FAQs: Private Railway Crossings

Table of contents

What is a crossing?

A ''crossing'' is a road or other way across a railway line, either at level (grade crossing) or by going underneath or overhead (grade separation).

"Private crossing" means one used by landowners – such as farmers – and "road crossing" usually means one used by the general public. 

What are Transport Canada's new Grade Crossing Regulations?

The Grade Crossing Regulations were developed by Transport Canada (TC) in 2014. The Regulations require all  grade crossings to meet new standards. In the case of existing grade crossings, certain additional requirements must be complied with by November 28, 2021.

For more information on crossing safety, including the current standards and regulations, visit TC's webpage on private grade crossings. If you have or get a crossing, you must always meet your safety obligations.

Who is responsible for crossing costs, including the cost of these new requirements?

Parliament has set the framework for who is responsible for constructing or maintaining (or upgrading) a crossing in the Canada Transportation Act (the Act).

The Act lists two different kinds of private crossings:         

  • Section 102 Crossing: When the railway line was built, it split a single parcel of land in two and there is no way to get from one side to the other without a crossing. If the landowner can prove that the land was split in this way, the railway company must provide and maintain a suitable crossing.
  • Section 103 Crossing: Building the railway line did not split the land, but the landowner needs the crossing to access their land. In this situation, the landowner pays the costs to construct and maintain the crossing.

For more information, see Railway Crossings: A Guide.

I am a landowner. How do I prove I am entitled to a Section 102 Crossing in which the railway is responsible for the costs?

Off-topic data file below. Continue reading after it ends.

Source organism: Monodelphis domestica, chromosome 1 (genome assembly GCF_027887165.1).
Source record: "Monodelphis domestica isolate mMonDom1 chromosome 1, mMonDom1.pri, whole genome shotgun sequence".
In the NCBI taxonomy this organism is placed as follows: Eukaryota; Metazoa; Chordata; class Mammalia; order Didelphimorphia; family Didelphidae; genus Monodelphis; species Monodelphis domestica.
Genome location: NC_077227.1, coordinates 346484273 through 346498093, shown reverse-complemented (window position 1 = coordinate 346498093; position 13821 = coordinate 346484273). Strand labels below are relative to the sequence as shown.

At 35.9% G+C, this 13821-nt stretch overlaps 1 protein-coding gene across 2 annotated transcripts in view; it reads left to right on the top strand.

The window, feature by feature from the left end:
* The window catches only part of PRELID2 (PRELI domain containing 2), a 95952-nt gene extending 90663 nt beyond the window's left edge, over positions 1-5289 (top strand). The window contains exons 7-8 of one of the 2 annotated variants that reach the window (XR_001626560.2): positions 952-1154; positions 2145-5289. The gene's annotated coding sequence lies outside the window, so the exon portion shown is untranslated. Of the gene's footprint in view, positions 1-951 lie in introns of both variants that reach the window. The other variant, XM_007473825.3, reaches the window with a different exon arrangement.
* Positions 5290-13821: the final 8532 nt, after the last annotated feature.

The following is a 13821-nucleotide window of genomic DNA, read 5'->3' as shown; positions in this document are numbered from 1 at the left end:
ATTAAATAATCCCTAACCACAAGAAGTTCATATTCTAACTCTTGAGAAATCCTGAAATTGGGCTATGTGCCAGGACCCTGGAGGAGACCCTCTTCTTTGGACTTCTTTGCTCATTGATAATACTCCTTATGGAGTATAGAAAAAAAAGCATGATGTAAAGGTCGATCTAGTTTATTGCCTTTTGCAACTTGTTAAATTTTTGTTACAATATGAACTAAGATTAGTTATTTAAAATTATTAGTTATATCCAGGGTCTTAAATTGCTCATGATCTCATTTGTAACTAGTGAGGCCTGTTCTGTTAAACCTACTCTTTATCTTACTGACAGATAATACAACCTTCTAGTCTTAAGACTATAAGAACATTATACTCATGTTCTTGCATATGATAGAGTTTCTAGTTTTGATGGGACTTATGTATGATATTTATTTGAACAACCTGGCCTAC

To get a Section 102 Crossing, you need proof about the history of your land and the railway line. For example:

  • You need proof that the railway line that divides your land was built after 1888. This is the year landowners started having a right to private crossings. In past cases, the CTA has ruled that the railway does not have to build or pay for the crossing if the line was built before 1888.
  • You need proof that the land on both sides of the line has always  been owned as a single parcel since the time the line was built. Normally, one side must never have been sold off, by itself. 

We can help you understand more about the proof you need. To do so, please call our rail help line at 1-877-850-7148 for assistance.

How much will it cost to construct and maintain (or upgrade) my private crossing?

Our Guide to Railway Charges for Crossing Maintenance and Construction 2019 provides the CTA's assessment of rail costs and sets consistent, nation-wide schedules and guidelines for work performed by railway companies. 

This guide may be used as a reference for railway companies and landowners to assess the charges for:

  • work performed at crossings;
  • work on crossing warning systems; or
  • any other crossing-related work either agreed to by the parties or authorized by an order of the CTA.

I want a new crossing. What should I do?

Your first step should always be to contact the railway company and discuss your interest in a suitable crossing. You and the railway may be able to agree. You should discuss construction, maintenance and any other issues related to the crossing you want.

How can we help?

To find out what kind of crossing case you may have, please call our rail help line at 1-877-850-7148.

The CTA is bound by the framework set by Parliament for section 102 and 103 crossings. Within that framework, we can resolve disputes about building, maintaining and paying for crossings. This can include disputes regarding altering or rebuilding crossings.

You could start with our fastest, most informal dispute resolution processes – facilitation or mediation. Under these processes, we would work with you and the railway, often by phone or video conference, to help you reach an agreement. This is how we resolve the vast majority of disputes we receive.

To find out more about facilitation or mediation, please call our rail help line at 1-877-850-7148.

If informal means do not work, or you prefer a formal approach, you can use the formal adjudication process – a court-like process. When a dispute involves private crossings, all owners of the land usually have to apply together. The railway would have a chance to comment on your application and give its side of the dispute. CTA Members will consider both sides before making a decision. The full process may take several months.

To ask the CTA Members to resolve your dispute, send us an application in writing. It must include all the information shown in the Railway Crossings: A Guide. You can email it to secretariat@otc-cta.gc.ca, or fax it to 1-819-953-5253.

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